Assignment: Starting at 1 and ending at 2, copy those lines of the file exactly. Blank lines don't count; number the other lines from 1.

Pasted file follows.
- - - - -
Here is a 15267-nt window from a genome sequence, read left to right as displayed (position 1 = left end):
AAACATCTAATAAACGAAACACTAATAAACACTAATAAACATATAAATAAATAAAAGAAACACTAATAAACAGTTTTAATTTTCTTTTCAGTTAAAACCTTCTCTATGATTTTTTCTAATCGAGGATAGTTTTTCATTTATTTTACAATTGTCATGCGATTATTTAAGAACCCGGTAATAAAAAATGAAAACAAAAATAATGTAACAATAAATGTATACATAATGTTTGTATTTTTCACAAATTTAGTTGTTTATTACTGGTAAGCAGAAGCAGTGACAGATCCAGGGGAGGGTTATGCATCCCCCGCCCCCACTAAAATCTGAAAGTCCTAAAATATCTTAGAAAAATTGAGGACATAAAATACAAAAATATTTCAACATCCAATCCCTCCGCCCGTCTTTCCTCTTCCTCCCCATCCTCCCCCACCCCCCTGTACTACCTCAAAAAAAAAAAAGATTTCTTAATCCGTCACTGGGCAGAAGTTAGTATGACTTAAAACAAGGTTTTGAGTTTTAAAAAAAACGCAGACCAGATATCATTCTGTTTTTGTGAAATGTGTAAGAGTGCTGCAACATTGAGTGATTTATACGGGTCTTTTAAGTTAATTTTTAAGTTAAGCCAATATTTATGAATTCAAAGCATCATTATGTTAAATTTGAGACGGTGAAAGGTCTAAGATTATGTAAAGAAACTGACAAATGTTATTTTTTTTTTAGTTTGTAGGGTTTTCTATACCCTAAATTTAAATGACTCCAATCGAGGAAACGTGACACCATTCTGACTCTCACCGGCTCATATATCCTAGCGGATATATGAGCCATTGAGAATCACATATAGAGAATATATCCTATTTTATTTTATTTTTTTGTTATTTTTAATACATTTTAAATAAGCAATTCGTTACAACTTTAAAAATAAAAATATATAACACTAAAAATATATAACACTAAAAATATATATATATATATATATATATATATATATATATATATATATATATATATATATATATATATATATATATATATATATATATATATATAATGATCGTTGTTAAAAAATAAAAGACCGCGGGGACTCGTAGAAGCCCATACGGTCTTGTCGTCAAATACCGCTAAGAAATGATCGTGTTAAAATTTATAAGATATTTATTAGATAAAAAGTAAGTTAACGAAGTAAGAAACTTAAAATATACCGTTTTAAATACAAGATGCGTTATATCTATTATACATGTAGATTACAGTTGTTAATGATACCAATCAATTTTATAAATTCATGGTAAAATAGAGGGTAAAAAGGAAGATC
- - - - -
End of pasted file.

Here is a 15267-nt window from a genome sequence, read left to right as displayed (position 1 = left end):
AAACATCTAATAAACGAAACACTAATAAACACTAATAAACATATAAATAAATAAAAGAAACACTAATAAACAGTTTTAATTTTCTTTTCAGTTAAAACCTTCTCTATGATTTTTTCTAATCGAGGATAGTTTTTCATTTATTTTACAATTGTCATGCGATTATTTAAGAACCCGGTAATAAAAAATGAAAACAAAAATAATGTAACAATAAATGTATACATAATGTTTGTATTTTTCACAAATTTAGTTGTTTATTACTGGTAAGCAGAAGCAGTGACAGATCCAGGGGAGGGTTATGCATCCCCCGCCCCCACTAAAATCTGAAAGTCCTAAAATATCTTAGAAAAATTGAGGACATAAAATACAAAAATATTTCAACATCCAATCCCTCCGCCCGTCTTTCCTCTTCCTCCCCATCCTCCCCCACCCCCCTGTACTACCTCAAAAAAAAAAAAGATTTCTTAATCCGTCACTGGGCAGAAGTTAGTATGACTTAAAACAAGGTTTTGAGTTTTAAAAAAAACGCAGACCAGATATCATTCTGTTTTTGTGAAATGTGTAAGAGTGCTGCAACATTGAGTGATTTATACGGGTCTTTTAAGTTAATTTTTAAGTTAAGCCAATATTTATGAATTCAAAGCATCATTATGTTAAATTTGAGACGGTGAAAGGTCTAAGATTATGTAAAGAAACTGACAAATGTTATTTTTTTTTTAGTTTGTAGGGTTTTCTATACCCTAAATTTAAATGACTCCAATCGAGGAAACGTGACACCATTCTGACTCTCACCGGCTCATATATCCTAGCGGATATATGAGCCATTGAGAATCACATATAGAGAATATATCCTATTTTATTTTATTTTTTTGTTATTTTTAATACATTTTAAATAAGCAATTCGTTACAACTTTAAAAATAAAAATATATAACACTAAAAATATATAACACTAAAAATATATATATATATATATATATATATATATATATATATATATATATATATATATATATATATATATATATATATATATATATATATATATAATGATCGTTGTTAAAAAATAAAAGACCGCGGGGACTCGTAGAAGCCCATACGGTCTTGTCGTCAAATACCGCTAAGAAATGATCGTGTTAAAATTTATAAGATATTTATTAGATAAAAAGTAAGTTAACGAAGTAAGAAACTTAAAATATACCGTTTTAAATACAAGATGCGTTATATCTATTATACATGTAGATTACAGTTGTTAATGATACCAATCAATTTTATAAATTCATGGTAAAATAGAGGGTAAAAAGGAAGATC